Arrow Function vs Function in JS

Arslan ur Rehman Iqbal
Jul 5 · 2 min read

One of the most popular features introduced in ES6 is the arrow function (also known as fat arrow function). It’s a concise way of defining function.

Consider the following example:

But that’s not the only reason why arrow functions are so popular.

The arrow function has resolved one very confusing aspect of JavaScript — the one I like to call the this pointer uncertainty.

Let’s first understand what the this pointer uncertainty is. Have a look at the code below:

What happened here?

In JavaScript, consider a function attached to an object. For that function, the this pointer points to the same object inside which the function is defined (jsObject in our case).

So, when our code looked for a variable named message in jsObject, it couldn’t find it. Let’s fix the code and add the message variable in our object.

Note the variable assignment in the object.

When we assigned a value to the internal message variable of jsObject, the this pointer was still pointing to the global object.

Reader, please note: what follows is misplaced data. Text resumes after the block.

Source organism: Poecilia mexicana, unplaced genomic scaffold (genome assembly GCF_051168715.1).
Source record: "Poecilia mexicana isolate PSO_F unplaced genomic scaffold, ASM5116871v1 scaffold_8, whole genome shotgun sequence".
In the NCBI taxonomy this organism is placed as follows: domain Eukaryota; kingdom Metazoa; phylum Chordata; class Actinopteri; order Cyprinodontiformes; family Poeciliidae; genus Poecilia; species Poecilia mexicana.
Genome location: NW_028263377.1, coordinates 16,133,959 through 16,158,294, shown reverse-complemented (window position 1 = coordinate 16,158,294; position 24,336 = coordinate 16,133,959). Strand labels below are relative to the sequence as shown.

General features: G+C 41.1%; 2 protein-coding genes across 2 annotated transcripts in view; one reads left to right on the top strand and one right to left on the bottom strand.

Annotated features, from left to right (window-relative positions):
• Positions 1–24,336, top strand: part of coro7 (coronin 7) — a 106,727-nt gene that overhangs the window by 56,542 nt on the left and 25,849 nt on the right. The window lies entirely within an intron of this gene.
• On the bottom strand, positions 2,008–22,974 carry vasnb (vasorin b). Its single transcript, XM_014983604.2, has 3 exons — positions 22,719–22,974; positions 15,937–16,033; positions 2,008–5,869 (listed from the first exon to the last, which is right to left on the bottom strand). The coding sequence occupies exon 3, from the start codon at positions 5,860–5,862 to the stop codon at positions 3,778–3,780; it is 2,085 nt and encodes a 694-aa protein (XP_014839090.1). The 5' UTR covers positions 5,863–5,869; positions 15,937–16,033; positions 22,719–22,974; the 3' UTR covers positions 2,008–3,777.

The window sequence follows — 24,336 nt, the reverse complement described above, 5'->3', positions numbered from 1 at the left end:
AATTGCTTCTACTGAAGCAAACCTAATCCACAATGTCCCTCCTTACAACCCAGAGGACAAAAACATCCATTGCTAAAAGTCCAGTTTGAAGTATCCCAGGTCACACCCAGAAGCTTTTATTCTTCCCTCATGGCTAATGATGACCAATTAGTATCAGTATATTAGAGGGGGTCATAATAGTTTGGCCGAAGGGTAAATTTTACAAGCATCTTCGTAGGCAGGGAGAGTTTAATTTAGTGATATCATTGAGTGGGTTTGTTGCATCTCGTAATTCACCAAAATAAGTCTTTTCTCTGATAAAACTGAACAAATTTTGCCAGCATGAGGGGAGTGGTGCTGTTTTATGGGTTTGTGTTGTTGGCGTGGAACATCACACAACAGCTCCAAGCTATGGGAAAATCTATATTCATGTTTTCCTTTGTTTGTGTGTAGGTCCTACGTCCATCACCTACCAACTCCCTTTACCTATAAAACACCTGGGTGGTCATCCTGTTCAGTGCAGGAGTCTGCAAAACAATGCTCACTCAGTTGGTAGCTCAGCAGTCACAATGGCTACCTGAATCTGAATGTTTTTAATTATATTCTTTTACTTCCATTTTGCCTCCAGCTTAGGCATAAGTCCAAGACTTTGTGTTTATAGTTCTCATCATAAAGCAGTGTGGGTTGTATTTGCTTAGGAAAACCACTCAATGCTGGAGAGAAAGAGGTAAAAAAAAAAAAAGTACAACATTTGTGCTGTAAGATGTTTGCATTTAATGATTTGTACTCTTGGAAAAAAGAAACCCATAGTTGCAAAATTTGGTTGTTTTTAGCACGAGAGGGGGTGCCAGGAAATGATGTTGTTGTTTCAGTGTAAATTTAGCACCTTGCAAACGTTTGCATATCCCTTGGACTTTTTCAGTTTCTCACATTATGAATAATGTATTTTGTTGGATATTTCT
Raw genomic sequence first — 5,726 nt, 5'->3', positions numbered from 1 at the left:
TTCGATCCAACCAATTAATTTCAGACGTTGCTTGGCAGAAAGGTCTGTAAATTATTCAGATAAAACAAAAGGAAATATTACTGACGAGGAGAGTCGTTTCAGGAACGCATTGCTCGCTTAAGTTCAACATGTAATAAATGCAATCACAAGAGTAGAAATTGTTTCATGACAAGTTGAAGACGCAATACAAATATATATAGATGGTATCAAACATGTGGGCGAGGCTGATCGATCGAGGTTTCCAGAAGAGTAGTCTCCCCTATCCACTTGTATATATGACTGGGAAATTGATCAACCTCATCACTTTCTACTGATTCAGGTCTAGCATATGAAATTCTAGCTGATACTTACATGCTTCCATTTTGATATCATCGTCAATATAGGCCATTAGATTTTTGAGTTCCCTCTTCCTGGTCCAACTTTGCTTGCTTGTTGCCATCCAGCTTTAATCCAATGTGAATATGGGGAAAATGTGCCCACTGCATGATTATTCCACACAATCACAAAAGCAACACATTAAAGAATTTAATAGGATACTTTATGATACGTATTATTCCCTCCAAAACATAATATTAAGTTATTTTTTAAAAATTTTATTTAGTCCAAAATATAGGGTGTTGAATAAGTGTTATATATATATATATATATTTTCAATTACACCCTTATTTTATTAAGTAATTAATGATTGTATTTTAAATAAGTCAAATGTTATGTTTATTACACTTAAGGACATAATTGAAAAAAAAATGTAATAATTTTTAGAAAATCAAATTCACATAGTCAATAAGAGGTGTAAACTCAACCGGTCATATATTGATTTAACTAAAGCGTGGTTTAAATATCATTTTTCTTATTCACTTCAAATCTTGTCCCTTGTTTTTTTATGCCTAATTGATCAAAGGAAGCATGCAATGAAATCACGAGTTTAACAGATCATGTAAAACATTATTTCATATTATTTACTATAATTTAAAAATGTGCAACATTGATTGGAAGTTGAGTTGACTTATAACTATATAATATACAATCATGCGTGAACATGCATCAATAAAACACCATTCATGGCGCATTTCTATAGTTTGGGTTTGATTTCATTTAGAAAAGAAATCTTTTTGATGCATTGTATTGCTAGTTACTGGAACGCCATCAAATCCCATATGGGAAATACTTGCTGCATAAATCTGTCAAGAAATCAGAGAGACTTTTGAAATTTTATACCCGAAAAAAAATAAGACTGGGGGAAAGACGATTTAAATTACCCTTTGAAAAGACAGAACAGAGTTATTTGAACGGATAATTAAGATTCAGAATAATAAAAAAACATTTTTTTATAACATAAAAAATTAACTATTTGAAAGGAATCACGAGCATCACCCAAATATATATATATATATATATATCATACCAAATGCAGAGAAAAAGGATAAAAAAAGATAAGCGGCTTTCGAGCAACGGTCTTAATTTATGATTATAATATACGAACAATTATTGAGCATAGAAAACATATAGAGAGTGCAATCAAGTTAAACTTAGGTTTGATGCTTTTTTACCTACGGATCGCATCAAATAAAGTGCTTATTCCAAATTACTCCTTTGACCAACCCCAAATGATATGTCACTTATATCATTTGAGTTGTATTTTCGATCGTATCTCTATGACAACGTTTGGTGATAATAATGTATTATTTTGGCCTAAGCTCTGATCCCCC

But earlier, when the same this pointer was used inside the function, it was pointing somewhere else, i.e. to our jsObject.

When functions are called in JavaScript, where the this pointer is going to point to is not determined by where the function definition is written. Instead, it’s how a function is called that matters.

Now, in a large application, it gets hard to keep track of the this pointer and the passing of the required value to the appropriate function. This is where the arrow function syntax comes in.

If you are accessing the this pointer in your function and you want it to point to the surrounding code of the function definition, use the arrow syntax.

Let’s write printMessage using the arrow syntax and see what happens.

Also, change the value of the internal message variable, so we know where the this pointer is pointing when we call the functions.

So that’s how the fat arrow function resolved the this pointer uncertainty issue.

Don’t assume, while using the arrow function, that the this pointer will always point to the global object.

It’s important to note that, when you’re defining functions using arrow functions, wherever the this pointer will point to totally depends on the surrounding code of the function definition.

Thank you for reading!

Better Programming

Advice for programmers.

Arslan ur Rehman Iqbal

Written by

Web Developer

Better Programming

Advice for programmers.

Welcome to a place where words matter. On Medium, smart voices and original ideas take center stage - with no ads in sight. Watch
Follow all the topics you care about, and we’ll deliver the best stories for you to your homepage and inbox. Explore
Get unlimited access to the best stories on Medium — and support writers while you’re at it. Just $5/month. Upgrade